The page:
BASI Telemark Level 3 by Ed Brown
At the end of last season Ed Brown took on the challenge of the BASI Telemark Level 3 (ISIA). Since then he has taken a bit of time to reflect on this experience and write this blog:
Shortly after completing my top level alpine ski teacher qualification in 2010 I realised that I was going to miss the process of training and learning that had been my life for the previous years. I set myself a vague challenge to continue the learning process by trying to get the ISIA (International standard qualification) in other cross over disciplines. It was in the 2013-14 season that I decided to book my Level 3 ISIA Telemark examination. Telemarking was skiing but potentially even more fun. As my passion is snowsports and teaching snowsports, gaining an extra qualification was challenging fun but also allowed me to expand my knowledge of snowsports. I spent the season balancing my teaching commitments with telemarking down fresh powder, on bumps runs, testing out new Telemark technology and generally having a lot of fun with colleagues and friends who also had the Telemark bug. In April 2014 I found myself travelling the 8 hour drive from Les gets to Hintertux for the 2 week ISIA Telemark course.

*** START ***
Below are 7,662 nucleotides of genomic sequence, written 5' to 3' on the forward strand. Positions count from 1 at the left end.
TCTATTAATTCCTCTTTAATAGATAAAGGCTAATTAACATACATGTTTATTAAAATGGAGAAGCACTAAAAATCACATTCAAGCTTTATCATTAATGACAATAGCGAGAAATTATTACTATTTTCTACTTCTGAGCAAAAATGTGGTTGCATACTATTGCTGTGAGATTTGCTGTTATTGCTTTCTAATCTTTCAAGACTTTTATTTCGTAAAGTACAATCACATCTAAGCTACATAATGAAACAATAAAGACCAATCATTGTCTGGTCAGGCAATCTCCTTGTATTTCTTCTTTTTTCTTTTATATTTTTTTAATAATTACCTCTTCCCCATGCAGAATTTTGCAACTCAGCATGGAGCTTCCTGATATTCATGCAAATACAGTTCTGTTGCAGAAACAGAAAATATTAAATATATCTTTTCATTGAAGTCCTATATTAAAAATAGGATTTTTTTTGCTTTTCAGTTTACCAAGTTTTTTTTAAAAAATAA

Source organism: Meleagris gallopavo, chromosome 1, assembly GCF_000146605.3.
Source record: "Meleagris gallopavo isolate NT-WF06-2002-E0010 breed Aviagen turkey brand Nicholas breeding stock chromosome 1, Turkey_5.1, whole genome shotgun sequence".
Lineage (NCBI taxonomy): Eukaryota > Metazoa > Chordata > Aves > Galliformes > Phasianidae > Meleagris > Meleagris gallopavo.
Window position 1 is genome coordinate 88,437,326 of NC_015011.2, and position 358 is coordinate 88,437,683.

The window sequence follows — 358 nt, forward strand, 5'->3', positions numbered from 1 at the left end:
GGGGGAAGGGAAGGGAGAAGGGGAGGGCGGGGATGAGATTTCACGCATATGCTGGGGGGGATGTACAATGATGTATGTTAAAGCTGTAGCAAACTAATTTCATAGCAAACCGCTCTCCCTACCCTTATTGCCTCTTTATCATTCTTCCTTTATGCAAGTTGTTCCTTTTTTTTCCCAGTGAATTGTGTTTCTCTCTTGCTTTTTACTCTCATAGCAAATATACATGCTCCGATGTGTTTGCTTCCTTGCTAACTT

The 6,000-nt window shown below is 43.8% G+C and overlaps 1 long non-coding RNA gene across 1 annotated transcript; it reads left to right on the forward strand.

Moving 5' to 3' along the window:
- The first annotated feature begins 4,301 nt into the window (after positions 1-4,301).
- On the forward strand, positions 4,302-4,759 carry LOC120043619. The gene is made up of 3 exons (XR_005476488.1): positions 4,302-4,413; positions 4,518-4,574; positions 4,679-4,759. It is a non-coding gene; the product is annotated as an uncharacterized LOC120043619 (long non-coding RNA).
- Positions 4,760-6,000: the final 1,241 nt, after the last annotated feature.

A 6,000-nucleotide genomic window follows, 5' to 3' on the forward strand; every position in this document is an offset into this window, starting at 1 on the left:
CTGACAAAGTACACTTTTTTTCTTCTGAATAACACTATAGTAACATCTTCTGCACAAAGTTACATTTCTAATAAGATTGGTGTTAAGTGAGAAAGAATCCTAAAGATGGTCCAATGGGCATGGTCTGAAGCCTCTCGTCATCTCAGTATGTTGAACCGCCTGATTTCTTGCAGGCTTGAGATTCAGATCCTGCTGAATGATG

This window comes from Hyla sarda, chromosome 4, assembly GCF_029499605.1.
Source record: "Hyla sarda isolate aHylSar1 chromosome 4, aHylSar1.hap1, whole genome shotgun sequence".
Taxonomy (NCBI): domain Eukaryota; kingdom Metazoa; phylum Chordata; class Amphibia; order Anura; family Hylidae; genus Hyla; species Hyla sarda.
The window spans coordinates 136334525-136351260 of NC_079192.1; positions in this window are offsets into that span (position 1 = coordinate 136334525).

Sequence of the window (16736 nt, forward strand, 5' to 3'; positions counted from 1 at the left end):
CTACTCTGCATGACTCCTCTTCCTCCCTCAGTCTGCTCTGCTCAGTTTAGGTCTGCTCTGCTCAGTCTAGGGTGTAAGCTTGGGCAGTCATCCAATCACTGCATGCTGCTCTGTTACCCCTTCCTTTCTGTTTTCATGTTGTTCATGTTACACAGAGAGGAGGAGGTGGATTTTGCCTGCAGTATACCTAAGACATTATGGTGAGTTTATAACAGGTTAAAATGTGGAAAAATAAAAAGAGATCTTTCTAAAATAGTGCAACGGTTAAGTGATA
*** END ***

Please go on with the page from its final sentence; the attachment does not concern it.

Our group of 6 Telemarkers were being led and trained by John Eames for the 2 weeks we were there. I had gone into the course feeling like I had some technical strengths and weaknesses. I was looking forward to working on my weaknesses and hopefully meeting the technical standard set. It is easy to forget how much you can improve when in a positive training environment with the correct guidance. John set our group up so we understood that with a Telemark stance there were essentially few ‘rules’. He allowed us to explore how to adapt that stance to work in different terrains. I learnt that my stance could be much higher so that I was more balanced over the centre of the skis and therefore could create more power on piste and be more balanced off piste. We were introduced to a great variety of drills that aided our development. Drills like the moonwalk, the front full shuffle, the switch pink panther and tele-worms were just as fun and as challenging as they sound. For me, one of the fun elements of telemarking was the physical challenge of it. However, with my technical improvement I found I was less physically challenged as I had been when I was training in the season. I felt so efficient with my new technique that I even had plenty of energy to tackle the huge bumps field that the alpine skiers were training on!
We will feature the concluding half of Ed’s blog next week……